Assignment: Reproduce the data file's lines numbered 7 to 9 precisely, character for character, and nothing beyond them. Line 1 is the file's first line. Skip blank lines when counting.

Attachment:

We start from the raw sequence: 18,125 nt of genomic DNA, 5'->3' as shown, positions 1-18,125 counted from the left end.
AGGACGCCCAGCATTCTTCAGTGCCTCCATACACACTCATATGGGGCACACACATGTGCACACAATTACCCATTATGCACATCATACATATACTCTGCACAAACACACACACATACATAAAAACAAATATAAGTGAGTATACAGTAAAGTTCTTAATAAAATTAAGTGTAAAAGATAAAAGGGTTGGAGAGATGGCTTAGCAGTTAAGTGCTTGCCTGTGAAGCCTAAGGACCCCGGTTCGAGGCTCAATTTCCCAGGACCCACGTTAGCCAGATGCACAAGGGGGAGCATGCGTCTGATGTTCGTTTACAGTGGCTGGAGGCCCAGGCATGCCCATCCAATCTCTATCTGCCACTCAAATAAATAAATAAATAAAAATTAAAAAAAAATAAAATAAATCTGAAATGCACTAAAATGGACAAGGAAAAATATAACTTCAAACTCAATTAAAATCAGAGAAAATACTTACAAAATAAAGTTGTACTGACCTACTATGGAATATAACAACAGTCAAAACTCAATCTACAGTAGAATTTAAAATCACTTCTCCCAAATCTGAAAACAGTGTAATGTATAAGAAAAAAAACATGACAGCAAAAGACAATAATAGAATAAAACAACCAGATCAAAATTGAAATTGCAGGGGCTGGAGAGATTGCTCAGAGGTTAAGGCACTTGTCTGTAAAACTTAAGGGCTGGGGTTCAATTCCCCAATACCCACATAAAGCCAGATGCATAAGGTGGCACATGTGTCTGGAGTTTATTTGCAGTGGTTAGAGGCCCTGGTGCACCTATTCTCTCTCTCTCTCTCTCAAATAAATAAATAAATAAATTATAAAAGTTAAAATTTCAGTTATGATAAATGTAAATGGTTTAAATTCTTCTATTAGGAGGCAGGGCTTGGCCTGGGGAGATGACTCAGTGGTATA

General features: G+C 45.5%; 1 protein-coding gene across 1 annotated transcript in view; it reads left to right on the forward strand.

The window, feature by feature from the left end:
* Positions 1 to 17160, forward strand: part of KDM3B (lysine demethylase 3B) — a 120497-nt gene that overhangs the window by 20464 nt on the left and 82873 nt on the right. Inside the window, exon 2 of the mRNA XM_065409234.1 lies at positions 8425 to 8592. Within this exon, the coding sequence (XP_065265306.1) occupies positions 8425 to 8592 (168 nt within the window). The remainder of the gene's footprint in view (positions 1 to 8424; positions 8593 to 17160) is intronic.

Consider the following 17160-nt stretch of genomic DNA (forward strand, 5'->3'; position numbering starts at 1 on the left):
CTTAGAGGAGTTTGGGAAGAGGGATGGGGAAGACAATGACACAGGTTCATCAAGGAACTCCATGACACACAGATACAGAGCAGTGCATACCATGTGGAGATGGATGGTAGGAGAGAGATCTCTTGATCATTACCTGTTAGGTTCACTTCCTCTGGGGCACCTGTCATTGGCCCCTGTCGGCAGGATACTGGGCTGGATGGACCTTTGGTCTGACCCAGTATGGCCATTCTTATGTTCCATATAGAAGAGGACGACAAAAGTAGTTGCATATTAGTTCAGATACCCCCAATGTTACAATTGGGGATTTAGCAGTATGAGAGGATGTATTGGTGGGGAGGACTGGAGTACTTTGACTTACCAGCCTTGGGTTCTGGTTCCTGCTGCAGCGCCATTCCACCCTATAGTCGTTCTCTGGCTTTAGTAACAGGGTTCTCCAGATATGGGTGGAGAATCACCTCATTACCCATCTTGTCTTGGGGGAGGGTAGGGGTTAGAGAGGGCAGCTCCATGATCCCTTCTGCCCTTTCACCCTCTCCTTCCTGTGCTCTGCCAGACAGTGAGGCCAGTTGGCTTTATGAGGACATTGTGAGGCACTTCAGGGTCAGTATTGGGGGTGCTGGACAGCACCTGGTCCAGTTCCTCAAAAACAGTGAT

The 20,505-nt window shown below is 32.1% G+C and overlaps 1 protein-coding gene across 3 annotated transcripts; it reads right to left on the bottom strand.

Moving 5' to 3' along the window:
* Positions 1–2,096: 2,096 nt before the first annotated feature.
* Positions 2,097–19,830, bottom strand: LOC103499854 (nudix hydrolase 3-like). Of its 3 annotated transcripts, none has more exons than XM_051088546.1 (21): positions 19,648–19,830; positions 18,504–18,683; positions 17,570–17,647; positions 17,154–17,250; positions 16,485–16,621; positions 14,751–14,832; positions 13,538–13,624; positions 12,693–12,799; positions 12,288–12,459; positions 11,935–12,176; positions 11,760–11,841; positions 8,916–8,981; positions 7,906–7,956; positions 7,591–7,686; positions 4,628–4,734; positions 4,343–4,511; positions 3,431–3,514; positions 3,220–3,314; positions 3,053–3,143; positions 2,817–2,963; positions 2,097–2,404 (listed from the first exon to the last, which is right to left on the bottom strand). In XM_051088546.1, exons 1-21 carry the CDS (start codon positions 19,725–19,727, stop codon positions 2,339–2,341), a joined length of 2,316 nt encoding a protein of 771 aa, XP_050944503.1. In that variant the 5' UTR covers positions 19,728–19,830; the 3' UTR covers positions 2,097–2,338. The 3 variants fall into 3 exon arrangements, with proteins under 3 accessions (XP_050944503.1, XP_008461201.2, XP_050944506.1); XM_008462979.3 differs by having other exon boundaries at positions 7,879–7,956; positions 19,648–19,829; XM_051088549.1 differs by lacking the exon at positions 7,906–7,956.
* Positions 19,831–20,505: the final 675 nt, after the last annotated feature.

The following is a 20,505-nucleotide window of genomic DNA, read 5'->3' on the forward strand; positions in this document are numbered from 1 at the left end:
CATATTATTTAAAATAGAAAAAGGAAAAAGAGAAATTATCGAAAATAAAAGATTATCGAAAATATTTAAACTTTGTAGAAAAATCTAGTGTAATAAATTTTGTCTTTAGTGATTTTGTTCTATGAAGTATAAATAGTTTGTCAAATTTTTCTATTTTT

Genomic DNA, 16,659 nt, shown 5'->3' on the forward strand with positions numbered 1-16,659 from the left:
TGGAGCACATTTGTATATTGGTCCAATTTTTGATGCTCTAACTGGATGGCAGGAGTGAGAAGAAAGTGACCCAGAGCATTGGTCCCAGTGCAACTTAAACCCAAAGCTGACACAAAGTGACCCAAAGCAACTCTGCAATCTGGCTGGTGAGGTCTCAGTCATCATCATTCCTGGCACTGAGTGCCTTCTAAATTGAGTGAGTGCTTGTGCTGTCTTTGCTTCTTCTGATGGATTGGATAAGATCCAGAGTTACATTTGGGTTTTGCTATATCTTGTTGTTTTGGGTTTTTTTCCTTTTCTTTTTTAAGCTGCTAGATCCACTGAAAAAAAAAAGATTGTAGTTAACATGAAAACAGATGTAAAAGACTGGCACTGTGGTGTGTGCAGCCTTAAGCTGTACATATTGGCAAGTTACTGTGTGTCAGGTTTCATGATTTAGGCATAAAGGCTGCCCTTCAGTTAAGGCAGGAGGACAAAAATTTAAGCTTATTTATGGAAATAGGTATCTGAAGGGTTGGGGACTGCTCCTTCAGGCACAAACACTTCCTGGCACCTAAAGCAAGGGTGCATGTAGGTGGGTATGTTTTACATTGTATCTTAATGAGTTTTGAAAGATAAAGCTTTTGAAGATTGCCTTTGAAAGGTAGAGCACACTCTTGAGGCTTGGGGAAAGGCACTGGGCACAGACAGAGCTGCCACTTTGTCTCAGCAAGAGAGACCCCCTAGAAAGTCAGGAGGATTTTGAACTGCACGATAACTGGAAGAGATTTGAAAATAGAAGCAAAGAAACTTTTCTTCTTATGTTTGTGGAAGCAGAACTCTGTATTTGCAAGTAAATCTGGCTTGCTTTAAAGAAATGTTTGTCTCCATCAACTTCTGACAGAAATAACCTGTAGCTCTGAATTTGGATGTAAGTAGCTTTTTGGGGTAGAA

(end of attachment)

CTTAGAGGAGTTTGGGAAGAGGGATGGGGAAGACAATGACACAGGTTCATCAAGGAACTCCATGACACACAGATACAGAGCAGTGCATACCATGTGGAGATGGATGGTAGGAGAGAGATCTCTTGATCATTACCTGTTAGGTTCACTTCCTCTGGGGCACCTGTCATTGGCCCCTGTCGGCAGGATACTGGGCTGGATGGACCTTTGGTCTGACCCAGTATGGCCATTCTTATGTTCCATATAGAAGAGGACGACAAAAGTAGTTGCATATTAGTTCAGATACCCCCAATGTTACAATTGGGGATTTAGCAGTATGAGAGGATGTATTGGTGGGGAGGACTGGAGTACTTTGACTTACCAGCCTTGGGTTCTGGTTCCTGCTGCAGCGCCATTCCACCCTATAGTCGTTCTCTGGCTTTAGTAACAGGGTTCTCCAGATATGGGTGGAGAATCACCTCATTACCCATCTTGTCTTGGGGGAGGGTAGGGGTTAGAGAGGGCAGCTCCATGATCCCTTCTGCCCTTTCACCCTCTCCTTCCTGTGCTCTGCCAGACAGTGAGGCCAGTTGGCTTTATGAGGACATTGTGAGGCACTTCAGGGTCAGTATTGGGGGTGCTGGACAGCACCTGGTCCAGTTCCTCAAAAACAGTGAT

The 20,505-nt window shown below is 32.1% G+C and overlaps 1 protein-coding gene across 3 annotated transcripts; it reads right to left on the bottom strand.

Moving 5' to 3' along the window: